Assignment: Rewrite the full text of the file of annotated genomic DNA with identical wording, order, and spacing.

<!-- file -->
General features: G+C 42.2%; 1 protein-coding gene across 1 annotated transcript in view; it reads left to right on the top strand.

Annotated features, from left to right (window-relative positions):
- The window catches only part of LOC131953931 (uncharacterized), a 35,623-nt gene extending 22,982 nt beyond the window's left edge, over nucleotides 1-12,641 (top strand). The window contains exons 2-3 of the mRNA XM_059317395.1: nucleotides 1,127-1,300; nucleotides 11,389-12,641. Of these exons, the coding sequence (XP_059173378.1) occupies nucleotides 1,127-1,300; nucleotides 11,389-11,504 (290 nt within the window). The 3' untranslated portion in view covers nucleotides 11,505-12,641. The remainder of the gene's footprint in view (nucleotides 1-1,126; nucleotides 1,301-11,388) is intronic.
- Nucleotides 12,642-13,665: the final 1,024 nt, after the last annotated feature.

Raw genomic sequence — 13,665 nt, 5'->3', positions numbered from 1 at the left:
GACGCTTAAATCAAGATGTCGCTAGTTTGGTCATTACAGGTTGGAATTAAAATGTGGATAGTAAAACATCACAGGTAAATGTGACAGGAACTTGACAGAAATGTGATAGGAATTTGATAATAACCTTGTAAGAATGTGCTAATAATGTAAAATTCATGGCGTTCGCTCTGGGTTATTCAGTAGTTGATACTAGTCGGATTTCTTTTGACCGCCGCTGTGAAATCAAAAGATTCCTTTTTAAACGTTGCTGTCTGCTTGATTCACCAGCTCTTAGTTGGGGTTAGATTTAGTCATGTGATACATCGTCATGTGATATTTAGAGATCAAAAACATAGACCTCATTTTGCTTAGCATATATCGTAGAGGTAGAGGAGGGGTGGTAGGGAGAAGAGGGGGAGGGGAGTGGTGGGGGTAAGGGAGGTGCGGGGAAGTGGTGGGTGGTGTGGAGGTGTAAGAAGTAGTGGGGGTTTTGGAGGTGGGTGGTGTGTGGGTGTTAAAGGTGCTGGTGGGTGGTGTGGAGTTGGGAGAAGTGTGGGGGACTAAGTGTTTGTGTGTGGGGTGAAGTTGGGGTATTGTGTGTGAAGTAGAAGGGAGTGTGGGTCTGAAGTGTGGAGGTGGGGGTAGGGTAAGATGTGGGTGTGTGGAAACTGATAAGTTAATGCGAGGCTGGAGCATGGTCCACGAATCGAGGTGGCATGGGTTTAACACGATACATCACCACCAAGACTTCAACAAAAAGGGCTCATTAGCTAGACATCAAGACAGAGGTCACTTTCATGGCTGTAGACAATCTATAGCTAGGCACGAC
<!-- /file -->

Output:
General features: G+C 42.2%; 1 protein-coding gene across 1 annotated transcript in view; it reads left to right on the top strand.

Annotated features, from left to right (window-relative positions):
- The window catches only part of LOC131953931 (uncharacterized), a 35,623-nt gene extending 22,982 nt beyond the window's left edge, over nucleotides 1-12,641 (top strand). The window contains exons 2-3 of the mRNA XM_059317395.1: nucleotides 1,127-1,300; nucleotides 11,389-12,641. Of these exons, the coding sequence (XP_059173378.1) occupies nucleotides 1,127-1,300; nucleotides 11,389-11,504 (290 nt within the window). The 3' untranslated portion in view covers nucleotides 11,505-12,641. The remainder of the gene's footprint in view (nucleotides 1-1,126; nucleotides 1,301-11,388) is intronic.
- Nucleotides 12,642-13,665: the final 1,024 nt, after the last annotated feature.

Raw genomic sequence — 13,665 nt, 5'->3', positions numbered from 1 at the left:
GACGCTTAAATCAAGATGTCGCTAGTTTGGTCATTACAGGTTGGAATTAAAATGTGGATAGTAAAACATCACAGGTAAATGTGACAGGAACTTGACAGAAATGTGATAGGAATTTGATAATAACCTTGTAAGAATGTGCTAATAATGTAAAATTCATGGCGTTCGCTCTGGGTTATTCAGTAGTTGATACTAGTCGGATTTCTTTTGACCGCCGCTGTGAAATCAAAAGATTCCTTTTTAAACGTTGCTGTCTGCTTGATTCACCAGCTCTTAGTTGGGGTTAGATTTAGTCATGTGATACATCGTCATGTGATATTTAGAGATCAAAAACATAGACCTCATTTTGCTTAGCATATATCGTAGAGGTAGAGGAGGGGTGGTAGGGAGAAGAGGGGGAGGGGAGTGGTGGGGGTAAGGGAGGTGCGGGGAAGTGGTGGGTGGTGTGGAGGTGTAAGAAGTAGTGGGGGTTTTGGAGGTGGGTGGTGTGTGGGTGTTAAAGGTGCTGGTGGGTGGTGTGGAGTTGGGAGAAGTGTGGGGGACTAAGTGTTTGTGTGTGGGGTGAAGTTGGGGTATTGTGTGTGAAGTAGAAGGGAGTGTGGGTCTGAAGTGTGGAGGTGGGGGTAGGGTAAGATGTGGGTGTGTGGAAACTGATAAGTTAATGCGAGGCTGGAGCATGGTCCACGAATCGAGGTGGCATGGGTTTAACACGATACATCACCACCAAGACTTCAACAAAAAGGGCTCATTAGCTAGACATCAAGACAGAGGTCACTTTCATGGCTGTAGACAATCTATAGCTAGGCACGAC